Bear iconography is customary as they symbolise happy longevity.
Da Qing reports later that Zhao Yunlan’s thwarted snort of laughter upon finding the sticky note was a thing to behold.
A week in, Da Qing jumps onto the sofa and sticks a cold nose against Shen Wei’s thigh.
“Lao Zhao is driving everyone nuts trying to figure out your birthday. Or nameday. Whichever. Has it occurred to him to outright ask you yet?”
Shen Wei would be comfortable guaranteeing that the thought had occurred to Zhao Yunlan, but he has clearly decided not to, for reasons Shen Wei can only make an educated guess at.
Zhao Yunlan probably will ask, eventually, when he tires of the chase and the puzzle.
“I believe he’s under the impression I wouldn’t answer him.”
Da Qing’s ears twitch, paws kneading the sofa cushion. “So you’re just letting him dangle? I can respect that.”
Shen Wei scritches just behind his ears, earning himself an approving purr. “We’ll resolve it. I didn’t quite realise it’s this important to him.”
“Kid’s always liked celebrating everyone’s birthdays but his own,” Da Qing says, offhand, as if Zhao Yunlan’s childhood isn’t an area still largely shadowed to Shen Wei. They both have things they don’t like to talk about.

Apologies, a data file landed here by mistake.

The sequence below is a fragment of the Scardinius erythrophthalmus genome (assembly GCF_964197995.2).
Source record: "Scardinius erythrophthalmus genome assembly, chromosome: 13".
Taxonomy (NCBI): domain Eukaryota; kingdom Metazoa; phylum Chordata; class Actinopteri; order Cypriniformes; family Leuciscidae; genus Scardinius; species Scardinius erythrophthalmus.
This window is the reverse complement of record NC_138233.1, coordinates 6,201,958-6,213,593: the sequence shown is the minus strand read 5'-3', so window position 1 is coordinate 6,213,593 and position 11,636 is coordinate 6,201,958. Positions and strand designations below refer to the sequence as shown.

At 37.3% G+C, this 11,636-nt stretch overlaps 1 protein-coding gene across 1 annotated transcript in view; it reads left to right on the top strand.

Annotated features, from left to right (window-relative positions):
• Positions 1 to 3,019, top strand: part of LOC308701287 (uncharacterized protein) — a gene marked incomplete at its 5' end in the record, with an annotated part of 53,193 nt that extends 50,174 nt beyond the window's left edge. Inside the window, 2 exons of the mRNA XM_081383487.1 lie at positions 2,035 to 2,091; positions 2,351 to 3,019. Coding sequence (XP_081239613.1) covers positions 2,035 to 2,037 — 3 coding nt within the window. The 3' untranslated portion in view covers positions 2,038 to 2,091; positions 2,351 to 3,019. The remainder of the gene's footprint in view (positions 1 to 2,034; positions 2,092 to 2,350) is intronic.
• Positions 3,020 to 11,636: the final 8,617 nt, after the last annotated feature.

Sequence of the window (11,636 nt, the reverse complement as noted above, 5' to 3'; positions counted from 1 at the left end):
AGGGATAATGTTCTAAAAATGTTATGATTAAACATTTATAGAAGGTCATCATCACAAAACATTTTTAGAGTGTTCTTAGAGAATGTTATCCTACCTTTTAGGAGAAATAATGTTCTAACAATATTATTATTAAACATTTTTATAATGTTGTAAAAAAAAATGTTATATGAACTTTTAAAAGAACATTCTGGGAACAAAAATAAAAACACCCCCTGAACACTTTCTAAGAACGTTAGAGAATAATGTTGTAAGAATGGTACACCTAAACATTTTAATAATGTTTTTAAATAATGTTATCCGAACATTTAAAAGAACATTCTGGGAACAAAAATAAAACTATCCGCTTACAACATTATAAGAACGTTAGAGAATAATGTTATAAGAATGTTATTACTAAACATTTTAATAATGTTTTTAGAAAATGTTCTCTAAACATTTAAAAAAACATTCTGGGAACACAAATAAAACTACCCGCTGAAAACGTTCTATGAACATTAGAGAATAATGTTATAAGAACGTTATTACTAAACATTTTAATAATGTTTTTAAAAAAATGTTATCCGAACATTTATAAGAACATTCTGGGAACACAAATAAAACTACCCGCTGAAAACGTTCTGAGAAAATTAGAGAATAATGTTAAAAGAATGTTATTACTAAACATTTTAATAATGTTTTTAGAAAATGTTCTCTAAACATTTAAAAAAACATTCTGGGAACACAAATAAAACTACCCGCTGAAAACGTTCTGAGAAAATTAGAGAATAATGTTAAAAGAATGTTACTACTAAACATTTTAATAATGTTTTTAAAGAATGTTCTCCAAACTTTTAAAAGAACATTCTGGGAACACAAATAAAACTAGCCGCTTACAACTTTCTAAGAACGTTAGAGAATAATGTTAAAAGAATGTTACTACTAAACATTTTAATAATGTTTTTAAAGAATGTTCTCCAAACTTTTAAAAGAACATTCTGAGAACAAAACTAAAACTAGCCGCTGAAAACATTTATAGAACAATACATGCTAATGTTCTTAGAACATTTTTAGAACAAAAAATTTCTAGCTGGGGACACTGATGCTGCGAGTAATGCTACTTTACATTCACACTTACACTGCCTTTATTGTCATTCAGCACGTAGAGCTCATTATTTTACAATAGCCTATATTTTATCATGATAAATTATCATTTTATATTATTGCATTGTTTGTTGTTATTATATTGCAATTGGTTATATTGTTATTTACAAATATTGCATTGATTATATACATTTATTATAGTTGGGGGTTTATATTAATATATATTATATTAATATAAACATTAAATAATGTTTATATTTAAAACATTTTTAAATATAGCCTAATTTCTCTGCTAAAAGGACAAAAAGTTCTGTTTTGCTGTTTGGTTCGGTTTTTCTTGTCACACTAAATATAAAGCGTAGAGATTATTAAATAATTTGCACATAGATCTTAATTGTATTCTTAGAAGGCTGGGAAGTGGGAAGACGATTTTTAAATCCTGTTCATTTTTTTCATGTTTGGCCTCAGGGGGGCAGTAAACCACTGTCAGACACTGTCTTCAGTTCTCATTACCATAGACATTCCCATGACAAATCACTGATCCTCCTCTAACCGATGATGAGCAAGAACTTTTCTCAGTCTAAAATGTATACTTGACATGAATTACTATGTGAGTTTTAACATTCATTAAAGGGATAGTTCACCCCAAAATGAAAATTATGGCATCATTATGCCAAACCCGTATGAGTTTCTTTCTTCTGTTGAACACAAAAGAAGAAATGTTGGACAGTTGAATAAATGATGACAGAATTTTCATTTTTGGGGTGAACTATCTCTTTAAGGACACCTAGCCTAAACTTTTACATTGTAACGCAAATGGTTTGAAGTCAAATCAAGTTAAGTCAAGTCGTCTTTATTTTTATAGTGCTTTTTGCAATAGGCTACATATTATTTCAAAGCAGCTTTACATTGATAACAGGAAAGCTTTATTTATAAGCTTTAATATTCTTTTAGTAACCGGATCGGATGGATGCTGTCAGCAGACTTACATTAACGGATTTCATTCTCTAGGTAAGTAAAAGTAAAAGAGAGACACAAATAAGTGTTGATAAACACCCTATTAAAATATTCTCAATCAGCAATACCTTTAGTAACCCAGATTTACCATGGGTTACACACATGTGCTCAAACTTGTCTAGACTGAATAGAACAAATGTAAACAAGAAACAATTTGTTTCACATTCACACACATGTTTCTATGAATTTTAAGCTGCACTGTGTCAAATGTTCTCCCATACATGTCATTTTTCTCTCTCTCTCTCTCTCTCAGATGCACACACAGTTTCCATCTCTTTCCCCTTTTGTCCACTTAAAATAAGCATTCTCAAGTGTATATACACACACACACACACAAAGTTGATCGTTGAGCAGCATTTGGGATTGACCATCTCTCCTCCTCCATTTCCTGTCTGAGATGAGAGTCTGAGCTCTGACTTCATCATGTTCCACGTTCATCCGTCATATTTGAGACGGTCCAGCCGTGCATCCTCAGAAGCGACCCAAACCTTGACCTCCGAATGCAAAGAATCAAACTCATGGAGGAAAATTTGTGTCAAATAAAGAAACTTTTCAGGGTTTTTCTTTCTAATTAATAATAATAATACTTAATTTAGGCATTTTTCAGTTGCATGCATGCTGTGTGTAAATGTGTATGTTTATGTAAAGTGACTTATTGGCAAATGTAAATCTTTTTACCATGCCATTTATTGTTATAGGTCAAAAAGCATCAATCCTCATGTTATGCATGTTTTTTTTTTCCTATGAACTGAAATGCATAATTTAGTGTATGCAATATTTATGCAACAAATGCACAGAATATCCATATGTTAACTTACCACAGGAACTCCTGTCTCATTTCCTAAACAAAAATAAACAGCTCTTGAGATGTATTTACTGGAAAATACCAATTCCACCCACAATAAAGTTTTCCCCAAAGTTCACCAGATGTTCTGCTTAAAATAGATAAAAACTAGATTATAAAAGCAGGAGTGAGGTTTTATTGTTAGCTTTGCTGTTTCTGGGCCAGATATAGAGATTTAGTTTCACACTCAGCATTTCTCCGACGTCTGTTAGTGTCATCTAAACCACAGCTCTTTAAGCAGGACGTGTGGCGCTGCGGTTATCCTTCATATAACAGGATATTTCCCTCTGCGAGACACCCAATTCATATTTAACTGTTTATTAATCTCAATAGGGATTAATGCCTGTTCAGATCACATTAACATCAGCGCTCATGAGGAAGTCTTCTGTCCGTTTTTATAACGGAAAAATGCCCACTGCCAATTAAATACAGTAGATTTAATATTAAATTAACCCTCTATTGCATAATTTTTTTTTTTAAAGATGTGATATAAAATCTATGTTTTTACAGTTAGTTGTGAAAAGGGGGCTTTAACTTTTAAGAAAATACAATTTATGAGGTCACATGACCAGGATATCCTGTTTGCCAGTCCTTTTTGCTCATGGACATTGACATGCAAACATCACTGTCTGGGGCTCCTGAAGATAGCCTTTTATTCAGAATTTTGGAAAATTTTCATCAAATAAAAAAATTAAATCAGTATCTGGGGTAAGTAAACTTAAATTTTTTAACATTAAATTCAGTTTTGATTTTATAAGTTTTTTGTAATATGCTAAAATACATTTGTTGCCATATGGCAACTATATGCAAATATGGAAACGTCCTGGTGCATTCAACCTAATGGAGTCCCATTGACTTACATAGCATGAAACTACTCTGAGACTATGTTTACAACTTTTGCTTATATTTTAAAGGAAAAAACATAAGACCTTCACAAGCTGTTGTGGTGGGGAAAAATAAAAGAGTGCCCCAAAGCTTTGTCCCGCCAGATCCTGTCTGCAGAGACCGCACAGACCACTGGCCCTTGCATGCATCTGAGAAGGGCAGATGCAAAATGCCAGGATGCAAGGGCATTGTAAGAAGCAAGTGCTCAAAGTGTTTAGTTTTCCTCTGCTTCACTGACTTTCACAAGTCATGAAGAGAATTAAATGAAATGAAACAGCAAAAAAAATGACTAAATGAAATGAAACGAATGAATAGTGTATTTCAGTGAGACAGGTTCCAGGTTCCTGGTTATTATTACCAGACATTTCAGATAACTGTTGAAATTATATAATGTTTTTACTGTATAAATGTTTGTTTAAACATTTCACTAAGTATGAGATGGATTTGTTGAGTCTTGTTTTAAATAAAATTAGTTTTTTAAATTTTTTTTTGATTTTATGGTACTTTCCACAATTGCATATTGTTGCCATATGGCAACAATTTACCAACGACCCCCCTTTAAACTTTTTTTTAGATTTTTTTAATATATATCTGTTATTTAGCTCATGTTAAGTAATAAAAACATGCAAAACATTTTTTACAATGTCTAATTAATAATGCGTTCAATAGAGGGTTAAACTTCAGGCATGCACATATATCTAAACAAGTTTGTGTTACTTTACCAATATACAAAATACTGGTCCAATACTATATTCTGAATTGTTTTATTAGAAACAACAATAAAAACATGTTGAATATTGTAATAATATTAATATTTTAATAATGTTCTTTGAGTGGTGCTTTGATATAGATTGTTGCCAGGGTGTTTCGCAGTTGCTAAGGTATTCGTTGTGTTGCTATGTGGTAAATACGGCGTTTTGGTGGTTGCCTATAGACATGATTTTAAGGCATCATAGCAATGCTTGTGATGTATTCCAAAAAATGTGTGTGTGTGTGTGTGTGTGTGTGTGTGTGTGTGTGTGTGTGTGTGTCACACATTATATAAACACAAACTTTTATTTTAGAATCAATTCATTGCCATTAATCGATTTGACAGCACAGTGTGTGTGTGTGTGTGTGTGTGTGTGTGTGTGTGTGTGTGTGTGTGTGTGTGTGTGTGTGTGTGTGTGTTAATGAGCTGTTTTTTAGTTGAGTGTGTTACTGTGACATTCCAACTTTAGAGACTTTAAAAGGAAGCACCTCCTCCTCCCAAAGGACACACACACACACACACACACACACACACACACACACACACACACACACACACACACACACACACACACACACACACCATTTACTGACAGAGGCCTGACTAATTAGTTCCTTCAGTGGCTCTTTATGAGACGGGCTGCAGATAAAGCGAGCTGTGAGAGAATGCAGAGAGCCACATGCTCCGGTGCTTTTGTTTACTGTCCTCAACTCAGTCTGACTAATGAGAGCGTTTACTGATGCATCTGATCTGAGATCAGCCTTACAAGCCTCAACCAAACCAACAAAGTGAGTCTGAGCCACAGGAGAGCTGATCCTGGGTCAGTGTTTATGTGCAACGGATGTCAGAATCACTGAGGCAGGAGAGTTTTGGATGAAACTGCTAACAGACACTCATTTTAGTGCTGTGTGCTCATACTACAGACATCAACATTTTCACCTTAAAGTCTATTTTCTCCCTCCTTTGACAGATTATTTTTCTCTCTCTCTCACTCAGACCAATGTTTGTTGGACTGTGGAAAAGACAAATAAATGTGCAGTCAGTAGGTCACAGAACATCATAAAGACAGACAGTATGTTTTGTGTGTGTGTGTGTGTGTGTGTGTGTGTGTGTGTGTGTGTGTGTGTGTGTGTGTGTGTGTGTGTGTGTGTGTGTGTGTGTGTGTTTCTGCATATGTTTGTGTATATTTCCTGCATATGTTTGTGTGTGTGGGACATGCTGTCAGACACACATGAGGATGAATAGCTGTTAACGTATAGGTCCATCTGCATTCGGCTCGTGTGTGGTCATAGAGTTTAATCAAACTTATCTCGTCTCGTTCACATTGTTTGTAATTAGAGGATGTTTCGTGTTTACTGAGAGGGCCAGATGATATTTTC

“Hmm,” he says.
Shen Wei does know when Zhao Yunlan’s birthday is. Perhaps it’s time to start planning.
Chu Shuzhi’s puppet drops off a note later the same day.
Please put us all out of our misery and tell Chief Zhao what he wants to know. If he asks me about Dixingren nameday customs one more time I’m going to ram that lollipop down his throat.
Shen Wei’s lips twitch as he sets the note aside. He may not have the answers Zhao Yunlan seeks, but it seems the time has come to make that clear rather than keep indulging in their teasing back-and-forth.
He mentally clears his evening.
Lying face to face in the comfortable darkness of their bedroom, Shen Wei murmurs, “Are you going to ask, then? Your team is getting desperate.”
Zhao Yunlan’s teeth flash white as he grins. “Ran to you to complain, did they?”